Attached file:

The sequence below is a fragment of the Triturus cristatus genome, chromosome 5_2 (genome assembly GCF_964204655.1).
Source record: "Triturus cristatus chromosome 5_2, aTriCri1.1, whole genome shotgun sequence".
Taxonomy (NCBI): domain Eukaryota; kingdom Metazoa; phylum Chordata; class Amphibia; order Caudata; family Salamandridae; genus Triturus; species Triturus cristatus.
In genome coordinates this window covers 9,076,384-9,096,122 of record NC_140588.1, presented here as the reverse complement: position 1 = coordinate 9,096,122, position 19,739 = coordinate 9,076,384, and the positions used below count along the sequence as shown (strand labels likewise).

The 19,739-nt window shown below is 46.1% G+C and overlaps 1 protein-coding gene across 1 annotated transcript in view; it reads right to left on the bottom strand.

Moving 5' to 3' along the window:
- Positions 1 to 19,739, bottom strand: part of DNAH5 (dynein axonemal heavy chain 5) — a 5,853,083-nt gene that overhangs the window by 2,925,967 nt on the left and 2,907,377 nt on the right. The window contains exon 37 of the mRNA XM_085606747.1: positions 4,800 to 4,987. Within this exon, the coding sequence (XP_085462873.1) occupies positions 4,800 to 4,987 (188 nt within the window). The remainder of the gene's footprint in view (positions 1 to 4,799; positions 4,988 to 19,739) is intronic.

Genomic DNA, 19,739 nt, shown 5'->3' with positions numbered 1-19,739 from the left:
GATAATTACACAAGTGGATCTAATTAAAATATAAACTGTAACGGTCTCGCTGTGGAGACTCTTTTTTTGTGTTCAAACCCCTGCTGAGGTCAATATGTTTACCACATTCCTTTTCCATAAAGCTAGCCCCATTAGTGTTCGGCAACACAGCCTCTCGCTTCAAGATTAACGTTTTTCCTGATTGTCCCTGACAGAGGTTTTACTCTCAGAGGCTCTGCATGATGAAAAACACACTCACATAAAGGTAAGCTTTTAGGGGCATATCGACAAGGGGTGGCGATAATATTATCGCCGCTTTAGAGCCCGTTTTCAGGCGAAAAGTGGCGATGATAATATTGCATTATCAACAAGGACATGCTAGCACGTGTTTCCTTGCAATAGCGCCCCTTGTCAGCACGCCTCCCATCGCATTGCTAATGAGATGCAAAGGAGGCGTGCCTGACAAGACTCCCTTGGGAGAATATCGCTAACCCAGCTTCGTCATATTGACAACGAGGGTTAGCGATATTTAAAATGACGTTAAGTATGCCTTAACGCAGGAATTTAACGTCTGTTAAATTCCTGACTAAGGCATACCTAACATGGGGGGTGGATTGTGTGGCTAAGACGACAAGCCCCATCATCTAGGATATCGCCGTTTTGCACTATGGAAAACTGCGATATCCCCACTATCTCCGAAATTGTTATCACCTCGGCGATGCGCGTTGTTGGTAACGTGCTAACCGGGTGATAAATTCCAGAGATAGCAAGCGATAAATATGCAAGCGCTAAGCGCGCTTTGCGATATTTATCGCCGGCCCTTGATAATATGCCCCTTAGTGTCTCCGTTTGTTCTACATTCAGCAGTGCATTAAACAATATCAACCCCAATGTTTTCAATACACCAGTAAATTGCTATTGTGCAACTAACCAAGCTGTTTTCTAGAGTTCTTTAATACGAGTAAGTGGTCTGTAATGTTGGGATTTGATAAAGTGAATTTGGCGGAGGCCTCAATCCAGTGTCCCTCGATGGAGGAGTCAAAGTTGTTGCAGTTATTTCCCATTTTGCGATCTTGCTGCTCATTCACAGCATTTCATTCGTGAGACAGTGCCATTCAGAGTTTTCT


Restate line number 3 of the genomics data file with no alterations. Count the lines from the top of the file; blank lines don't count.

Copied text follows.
Taxonomy (NCBI): domain Eukaryota; kingdom Metazoa; phylum Chordata; class Amphibia; order Caudata; family Salamandridae; genus Triturus; species Triturus cristatus.